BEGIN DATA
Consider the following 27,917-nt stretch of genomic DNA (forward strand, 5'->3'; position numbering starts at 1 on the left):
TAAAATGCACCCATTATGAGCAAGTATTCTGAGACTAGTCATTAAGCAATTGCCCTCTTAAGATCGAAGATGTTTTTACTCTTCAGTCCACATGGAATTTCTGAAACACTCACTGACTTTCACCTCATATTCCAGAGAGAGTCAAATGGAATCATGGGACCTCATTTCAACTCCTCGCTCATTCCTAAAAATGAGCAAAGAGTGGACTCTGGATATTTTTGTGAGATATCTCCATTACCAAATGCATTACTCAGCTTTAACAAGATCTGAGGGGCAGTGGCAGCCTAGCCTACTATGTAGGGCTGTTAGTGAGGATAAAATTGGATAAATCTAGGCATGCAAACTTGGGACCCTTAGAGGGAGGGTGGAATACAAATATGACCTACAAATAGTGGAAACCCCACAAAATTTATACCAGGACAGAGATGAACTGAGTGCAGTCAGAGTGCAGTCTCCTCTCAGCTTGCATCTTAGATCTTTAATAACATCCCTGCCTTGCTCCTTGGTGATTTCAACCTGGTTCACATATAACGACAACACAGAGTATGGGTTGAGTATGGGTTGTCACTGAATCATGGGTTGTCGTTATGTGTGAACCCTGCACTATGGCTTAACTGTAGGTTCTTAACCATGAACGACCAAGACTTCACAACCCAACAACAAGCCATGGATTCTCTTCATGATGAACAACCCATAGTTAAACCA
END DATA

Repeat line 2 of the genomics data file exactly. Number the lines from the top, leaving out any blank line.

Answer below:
TAAAATGCACCCATTATGAGCAAGTATTCTGAGACTAGTCATTAAGCAATTGCCCTCTTAAGATCGAAGATGTTTTTACTCTTCAGTCCACATGGAATTTCTGAAACACTCACTGACTTTCACCTCATATTCCAGAGAGAGTCAAATGGAATCATGGGACCTCATTTCAACTCCTCGCTCATTCCTAAAAATGAGCAAAGAGTGGACTCTGGATATTTTTGTGAGATATCTCCATTACCAAATGCATTACTCAGCTTTAACAAGATCTGAGGGGCAGTGGCAGCCTAGCCTACTATGTAGGGCTGTTAGTGAGGATAAAATTGGATAAATCTAGGCATGCAAACTTGGGACCCTTAGAGGGAGGGTGGAATACAAATATGACCTACAAATAGTGGAAACCCCACAAAATTTATACCAGGACAGAGATGAACTGAGTGCAGTCAGAGTGCAGTCTCCTCTCAGCTTGCATCTTAGATCTTTAATAACATCCCTGCCTTGCTCCTTGGTGATTTCAACCTGGTTCACATATAACGACAACACAGAGTATGGGTTGAGTATGGGTTGTCACTGAATCATGGGTTGTCGTTATGTGTGAACCCTGCACTATGGCTTAACTGTAGGTTCTTAACCATGAACGACCAAGACTTCACAACCCAACAACAAGCCATGGATTCTCTTCATGATGAACAACCCATAGTTAAACCA